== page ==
[PLEASE NOTE THAT I INTEND TO UPDATE THIS POST TO TAKE INTO ACCOUNT THE NEW GUTENBERG EDITOR – if you are already using Gutenberg, then you may find that you can add images in columns, or using a third party block or widget, without having to use the methods described below.]
It’s quite common to want a page layout like the example below, with a row of three images, each of which links to a different page of the website (nails, make up and hair, in my example).
The images might not necessarily be photographs. Although it’s not generally a good idea to use images of text on a website, you may want to do this in cases like this, where the images are not just plain text but eleborate, decorative text, with an added texture, combined with decorative elements.
As I mentioned in my previous blog post, Alternatives to WordPress Page Builders, it isn’t strictly necessary to use a plugin to add a row of image links, but simply inserting the images into the page isn’t as simple as it sounds. It can be quite tricky to get them nicely lined up and correctly sized.
My other blog posts suggested a couple of ways that plugins could be used to add images in columns, but I thought it might be an idea to give some more detailed, step-by-step instructions.
The Lightweight Grid Columns Plugin
This free plugin, by Tom Usborne, is my favourite way to easily arrange content into columns.
The plugin generates shortcodes that surround your images and text and that can look a bit intimidating if computer code makes you nervous. But the shortcodes are automatically generated by the plugin; you don’t need to write the code yourself.
Once you’ve installed and activated the plugin, a new button is added to the WordPress visual editor screen.
Clicking this button starts the process of generating the shortcode for a column. I needed to repeat this process three times, to produce all three columns. A nice feature of this plugin is that you can specify what percentage of the screen is taken up by the column on different sized devices. So, I chose 33% for large screens, but for mobile phones I used a value of 100% because I wanted the images to stack on top of each other rather than being a row of three tiny photos.
If I’d been going to put text in the three columns, I could have added it to the content box, but for my images I left that blank.
The third time I added a column, I ticked the “last column in row” box because my third image will end the row.
At this stage, the shortcodes (the stuff in square brackets) had been generated but I had yet to add my images to the columns.
I started by positioning my cursor in the middle of the first pair of shortcode brackets and then clicking “Add Media”.
As I added the image, I gave it a caption, centre aligned it and linked it to the “Nails” page. Using appropriate “Alt Text” should help screen readers to correctly describe the link to their users.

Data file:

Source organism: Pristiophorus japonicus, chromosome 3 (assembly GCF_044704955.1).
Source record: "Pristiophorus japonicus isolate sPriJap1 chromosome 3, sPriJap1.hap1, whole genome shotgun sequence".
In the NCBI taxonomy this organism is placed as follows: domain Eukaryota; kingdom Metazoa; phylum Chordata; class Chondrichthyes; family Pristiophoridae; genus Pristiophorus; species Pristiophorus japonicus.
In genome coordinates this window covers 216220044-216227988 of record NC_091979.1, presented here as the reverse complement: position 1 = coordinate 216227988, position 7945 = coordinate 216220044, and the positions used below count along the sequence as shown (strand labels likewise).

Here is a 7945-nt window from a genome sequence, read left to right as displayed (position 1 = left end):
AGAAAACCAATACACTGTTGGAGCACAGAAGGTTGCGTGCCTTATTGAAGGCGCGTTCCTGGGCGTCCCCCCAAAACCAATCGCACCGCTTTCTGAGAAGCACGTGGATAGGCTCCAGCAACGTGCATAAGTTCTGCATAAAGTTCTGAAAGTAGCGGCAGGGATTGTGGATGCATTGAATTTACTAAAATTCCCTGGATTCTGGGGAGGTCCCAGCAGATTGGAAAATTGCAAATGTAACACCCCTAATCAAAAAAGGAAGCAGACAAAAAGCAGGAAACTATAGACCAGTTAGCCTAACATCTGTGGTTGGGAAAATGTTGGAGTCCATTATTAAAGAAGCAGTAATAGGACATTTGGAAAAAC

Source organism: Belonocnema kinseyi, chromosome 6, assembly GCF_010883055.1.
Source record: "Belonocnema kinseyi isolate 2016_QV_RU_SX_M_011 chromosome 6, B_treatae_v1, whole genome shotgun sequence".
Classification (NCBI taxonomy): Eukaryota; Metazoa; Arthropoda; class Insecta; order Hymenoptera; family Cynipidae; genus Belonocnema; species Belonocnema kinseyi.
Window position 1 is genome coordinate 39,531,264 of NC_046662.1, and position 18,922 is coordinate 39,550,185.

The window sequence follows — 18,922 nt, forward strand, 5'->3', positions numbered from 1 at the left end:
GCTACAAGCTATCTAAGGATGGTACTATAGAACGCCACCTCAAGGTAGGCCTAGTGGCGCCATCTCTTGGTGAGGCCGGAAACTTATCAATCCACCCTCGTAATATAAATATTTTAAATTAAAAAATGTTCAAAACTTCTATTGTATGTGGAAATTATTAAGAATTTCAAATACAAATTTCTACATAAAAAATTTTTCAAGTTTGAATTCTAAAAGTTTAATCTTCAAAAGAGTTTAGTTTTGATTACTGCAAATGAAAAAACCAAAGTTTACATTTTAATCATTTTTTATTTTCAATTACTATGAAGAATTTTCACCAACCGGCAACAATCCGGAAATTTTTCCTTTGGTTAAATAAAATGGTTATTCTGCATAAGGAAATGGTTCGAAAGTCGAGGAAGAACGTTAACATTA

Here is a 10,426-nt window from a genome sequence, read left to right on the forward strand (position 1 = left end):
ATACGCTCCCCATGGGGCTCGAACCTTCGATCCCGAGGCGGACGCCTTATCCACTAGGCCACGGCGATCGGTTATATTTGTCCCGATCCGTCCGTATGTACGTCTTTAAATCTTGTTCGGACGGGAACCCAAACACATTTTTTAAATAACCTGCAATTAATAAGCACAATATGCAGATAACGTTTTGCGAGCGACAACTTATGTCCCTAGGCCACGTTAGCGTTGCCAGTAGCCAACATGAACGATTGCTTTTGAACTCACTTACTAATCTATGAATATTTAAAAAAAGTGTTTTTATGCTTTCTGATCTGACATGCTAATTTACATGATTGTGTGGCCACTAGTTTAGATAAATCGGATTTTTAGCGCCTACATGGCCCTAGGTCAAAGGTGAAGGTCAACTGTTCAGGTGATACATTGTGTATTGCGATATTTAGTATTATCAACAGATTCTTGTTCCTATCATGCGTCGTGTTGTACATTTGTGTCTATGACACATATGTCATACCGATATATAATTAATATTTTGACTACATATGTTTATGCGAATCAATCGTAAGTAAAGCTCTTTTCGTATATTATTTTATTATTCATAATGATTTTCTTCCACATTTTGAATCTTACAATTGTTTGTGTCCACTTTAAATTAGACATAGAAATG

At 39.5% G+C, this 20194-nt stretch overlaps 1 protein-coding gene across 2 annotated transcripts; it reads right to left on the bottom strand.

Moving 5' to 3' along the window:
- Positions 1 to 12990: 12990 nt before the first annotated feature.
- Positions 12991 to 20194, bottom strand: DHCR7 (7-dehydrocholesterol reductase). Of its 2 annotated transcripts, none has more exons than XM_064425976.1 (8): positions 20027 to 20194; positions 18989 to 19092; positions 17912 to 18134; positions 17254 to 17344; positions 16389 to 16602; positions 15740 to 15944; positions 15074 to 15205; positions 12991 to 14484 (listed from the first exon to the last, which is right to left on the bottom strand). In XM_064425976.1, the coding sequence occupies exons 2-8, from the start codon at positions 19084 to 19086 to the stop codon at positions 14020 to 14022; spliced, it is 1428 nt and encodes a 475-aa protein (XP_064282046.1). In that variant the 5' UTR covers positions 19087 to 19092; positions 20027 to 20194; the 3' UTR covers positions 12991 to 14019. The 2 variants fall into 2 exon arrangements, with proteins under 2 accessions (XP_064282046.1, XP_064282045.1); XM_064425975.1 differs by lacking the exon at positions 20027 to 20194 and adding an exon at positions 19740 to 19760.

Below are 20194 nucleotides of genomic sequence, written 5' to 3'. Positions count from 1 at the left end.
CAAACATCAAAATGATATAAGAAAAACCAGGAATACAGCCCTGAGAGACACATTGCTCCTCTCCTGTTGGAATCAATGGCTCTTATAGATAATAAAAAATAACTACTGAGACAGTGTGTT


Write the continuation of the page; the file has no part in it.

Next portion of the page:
I added the other two images in between the remaining pairs of shortcodes.
And that’s it! That was all I needed to do to create the example layout shown at the top of this blog post.
Styling the Images with CSS Code
If I wanted to make the images look a bit prettier, I could give them a class and use CSS to style them.
Note that, as it stands, the code above will change the appearance of all the captions on the website.
Using a Gallery Plugin
I wouldn’t suggest that you install a gallery plugin merely to enable you to display a row of image links, but if you are already using such a plugin elsewhere on your site then you may be able to use it for this purpose too.
Here’s how the free Foogallery plugin could be used to create a grid of photos each linking to a different page on the site.
I started by adding a new gallery.
As before, as I added images to the gallery, I could choose a custom url for the image to link to, then I made sure the “Custom URL” button was specified in the gallery settings.
I chose always to display the captions and to have a link icon showing when the image was hovered over.
As before, the plugin added a new button to the visual editor, making it easy to insert the gallery into a page.
Here’s the result, with the mouse hovering over the first image in the gallery to demonstrate the hover effect.
Using a Page Builder Plugin
Page Builder plugins are specifically designed to make it easy to lay out elements on a page and any page builder you choose should easily cope with adding a row of three photos linking to pages on the site.
I feel that it’s not really necessary to use a page builder for this purpose, but if you also want to include other modules or widgets on the page, or if you’d like areas of the page to be full width and maybe to have their own background or style, then a page builder could make this easier.
Here’s how I used the free, lite version of the Beaver Builder page builder plugin to add my three linked images.
I launched the page builder and dragged my large top image onto the page.
Then I dragged a row of three columns below this…
… and dragged a photo module into the first column.
This enabled me to add a link to the photo.
I repeated this process for the other two photos, and dragged in a column of text between the two rows of photos.
I published my post, but decided to reduce the padding between the various modules as I felt they were too widely spaced.
This is the result.
Any of these three methods will work as an easy way to add a row of three linked images to a page.
Personally, I would choose the Lightweight Grid Columns plugin as the most straightforward method for a page as simple as my example.